Excerpt from Spiritual Manifestos: Visions for Renewed Religious Life in America From Young Spiritual Leaders of Many Faiths.

A critical measure of Orthodoxy's return to relevance and largermeaning will be our attitude toward ideas and values that arecompatible with Orthodox thought, but that arise from outside traditionalJewish thought.

We need to regularly examine these kinds of ideas for their intrinsicvalue and determine whether they would make us a holier andbetter religious community. If these tests are passed, then we have todo the creative and educational work necessary to integrate these ideasinto our religious vision and expand or change our communal behavioraccordingly.

Precedents for this kind of religious development abound in Jewishhistory. For example, in Judaism's earlier days, polygamy andslavery were legal and recognized. On the other side of the coin, thenow-common practices of bar mitzvah and Kaddish recitation by mourners simply didn't exist. (Both are medieval to late-medieval developments.)

Each of these situations changed when an idea possessed of religiousvalue and consistent with the larger thread of Jewish thought demanded thatwe expand or alter our practice. Monogamy, the indignity of people beingtreated as property, marking a child's coming of age in the synagogue, and amourner bringing honor to a deceased parent through leading the prayers--all resonated with us, and so we took them in.

This general phenomenon is by no means foreign to classical, traditional Jewishexpression. Despite this history, the last 200 years, andespecially the last fifty years, have seen an abrupt about-face on this issue inthe Orthodox community. The possibility of change in Orthodoxreligious behavior is not only resisted, it is often branded as destructive tothe integrity of our religion and as a threat to its survival.

Our community is still somewhat shell-shocked by the rise of modernityand the impact of the Enlightenment. The stampede toward the Jewish exitthat those events wrought drove most of Orthodoxy into a defensive crouch,where it seems to be somewhat frozen. The staggering loss of scholars and institutions in the Holocaust intensified the reflexive preservationist impulse, and the severe distrust of modern ideas.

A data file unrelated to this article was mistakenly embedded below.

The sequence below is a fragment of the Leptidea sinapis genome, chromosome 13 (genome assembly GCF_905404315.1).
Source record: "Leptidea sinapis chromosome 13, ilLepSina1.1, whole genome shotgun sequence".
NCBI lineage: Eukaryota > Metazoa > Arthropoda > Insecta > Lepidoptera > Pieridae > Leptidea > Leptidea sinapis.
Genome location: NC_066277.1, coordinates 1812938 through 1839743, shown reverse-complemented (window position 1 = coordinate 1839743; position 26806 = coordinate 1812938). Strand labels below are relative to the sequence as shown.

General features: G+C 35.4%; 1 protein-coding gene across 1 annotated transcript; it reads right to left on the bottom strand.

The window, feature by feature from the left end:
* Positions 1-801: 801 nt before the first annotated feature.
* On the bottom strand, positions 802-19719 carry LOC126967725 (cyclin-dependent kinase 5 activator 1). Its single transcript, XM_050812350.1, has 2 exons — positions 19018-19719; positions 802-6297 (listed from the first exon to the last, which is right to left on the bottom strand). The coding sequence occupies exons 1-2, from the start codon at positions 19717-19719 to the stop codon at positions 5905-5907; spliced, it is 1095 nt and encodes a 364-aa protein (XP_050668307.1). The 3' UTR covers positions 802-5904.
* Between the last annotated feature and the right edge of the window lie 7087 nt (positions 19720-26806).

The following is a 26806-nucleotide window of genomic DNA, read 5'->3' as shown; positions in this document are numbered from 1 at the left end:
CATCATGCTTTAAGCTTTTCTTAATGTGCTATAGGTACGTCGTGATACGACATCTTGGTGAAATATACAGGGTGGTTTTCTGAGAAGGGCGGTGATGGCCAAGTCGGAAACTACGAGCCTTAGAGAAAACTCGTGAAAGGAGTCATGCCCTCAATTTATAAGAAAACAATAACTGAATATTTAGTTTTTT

What has the cost of all this been to the Orthodox community? Alreadywe have largely "passed" on two of the most important ideas and socialdevelopments of the last thirty years, despite the fact that they both possessreligious value and are consistent with the larger thrust of Jewish thought: neither the civil rights movement nor the movement for women's rights was embraced by the Orthodox community.

Jews were prominent in both struggles, but Orthodox Jews were absent. This was true in spite of the fact that the fundamental idea underlying both movements was clear. Neither skin color nor gender should determine anyone's legal rights or their worth.

This idea is not only compatible with, but has earlyexpressions in, classical Jewish thought. The first-century sage Ben Azzai proclaimed that the verse that reiterates that "on the day that Godcreated humankind, in the image of God He created him" (Genesis 5:1) expressesthe Torah's most fundamental principle: All of us are equally endowedwith the Divine spark.

And the sages of the Mishnah taught that the reason God created onlyone human couple is so that no human being (or race) could ever claimsuperior status over another.

Even without participating politically, the Orthodox community couldhave extracted the underlying principles, lent support where appropriate,and integrated the movements' insights into Orthodox life and thought. Bynot doing so, Orthodoxy has suffered a severe loss of relevance.

Fortunately, the opportunity is still there, and there are those of us who are carefully creating a model that incorporates these values within the law and spirit of Orthodox Judaism. I clearly recall the first time that I heard an Orthodox rabbi extolMartin Luther King, Jr. in a sermon. I was visiting the Hebrew Institute of Riverdale, N.Y., on the Saturday just preceding Dr. King's birthday.Avi Weiss, whom I knew only through his reputation of political activismfor Jewish causes, was the speaker. I was thrilled when I realized that Dr. King's work and legacy would be the focus of the sermon. It had been completely outside my experience while growing up in Orthodox synagogues.

After the surprise wore off, I felt embarrassed over how closed, and, inthis sense, how poor a community was the one I grew up in. It should not be unusual for an Orthodox rabbi to preach about Martin Luther King, Jr.His ideas amplify and enrich ours. How could we fail toembrace hisreligious and moral insights?

Two years later, I became Rabbi Avi Weiss's assistant rabbi. Six yearslater I became the rabbi of my own congregation. I have never failed todevote my remarks on that special Shabbat each January to thework and memory of Dr. King.

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